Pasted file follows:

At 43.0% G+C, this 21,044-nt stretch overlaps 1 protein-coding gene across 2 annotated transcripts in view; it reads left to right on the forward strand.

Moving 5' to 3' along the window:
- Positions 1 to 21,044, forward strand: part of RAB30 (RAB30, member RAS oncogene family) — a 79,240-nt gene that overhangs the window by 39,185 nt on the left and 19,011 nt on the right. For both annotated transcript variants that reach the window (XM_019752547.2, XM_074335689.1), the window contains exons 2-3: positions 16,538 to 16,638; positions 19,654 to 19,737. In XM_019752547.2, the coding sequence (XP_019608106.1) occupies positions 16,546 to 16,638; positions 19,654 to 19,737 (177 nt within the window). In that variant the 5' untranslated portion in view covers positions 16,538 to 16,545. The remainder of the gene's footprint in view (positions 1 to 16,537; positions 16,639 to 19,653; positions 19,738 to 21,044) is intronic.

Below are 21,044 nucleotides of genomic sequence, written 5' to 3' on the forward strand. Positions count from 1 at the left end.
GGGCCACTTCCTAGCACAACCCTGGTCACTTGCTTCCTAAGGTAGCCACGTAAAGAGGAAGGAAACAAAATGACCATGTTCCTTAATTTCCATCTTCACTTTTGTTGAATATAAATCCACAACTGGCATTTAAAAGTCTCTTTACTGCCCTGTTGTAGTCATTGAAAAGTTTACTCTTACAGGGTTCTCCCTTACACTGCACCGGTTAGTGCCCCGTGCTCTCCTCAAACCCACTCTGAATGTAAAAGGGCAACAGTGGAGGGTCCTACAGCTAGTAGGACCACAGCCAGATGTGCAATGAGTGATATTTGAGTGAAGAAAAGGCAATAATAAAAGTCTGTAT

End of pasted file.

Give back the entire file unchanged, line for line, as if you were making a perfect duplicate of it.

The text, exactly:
At 43.0% G+C, this 21,044-nt stretch overlaps 1 protein-coding gene across 2 annotated transcripts in view; it reads left to right on the forward strand.

Moving 5' to 3' along the window:
- Positions 1 to 21,044, forward strand: part of RAB30 (RAB30, member RAS oncogene family) — a 79,240-nt gene that overhangs the window by 39,185 nt on the left and 19,011 nt on the right. For both annotated transcript variants that reach the window (XM_019752547.2, XM_074335689.1), the window contains exons 2-3: positions 16,538 to 16,638; positions 19,654 to 19,737. In XM_019752547.2, the coding sequence (XP_019608106.1) occupies positions 16,546 to 16,638; positions 19,654 to 19,737 (177 nt within the window). In that variant the 5' untranslated portion in view covers positions 16,538 to 16,545. The remainder of the gene's footprint in view (positions 1 to 16,537; positions 16,639 to 19,653; positions 19,738 to 21,044) is intronic.

Below are 21,044 nucleotides of genomic sequence, written 5' to 3' on the forward strand. Positions count from 1 at the left end.
GGGCCACTTCCTAGCACAACCCTGGTCACTTGCTTCCTAAGGTAGCCACGTAAAGAGGAAGGAAACAAAATGACCATGTTCCTTAATTTCCATCTTCACTTTTGTTGAATATAAATCCACAACTGGCATTTAAAAGTCTCTTTACTGCCCTGTTGTAGTCATTGAAAAGTTTACTCTTACAGGGTTCTCCCTTACACTGCACCGGTTAGTGCCCCGTGCTCTCCTCAAACCCACTCTGAATGTAAAAGGGCAACAGTGGAGGGTCCTACAGCTAGTAGGACCACAGCCAGATGTGCAATGAGTGATATTTGAGTGAAGAAAAGGCAATAATAAAAGTCTGTAT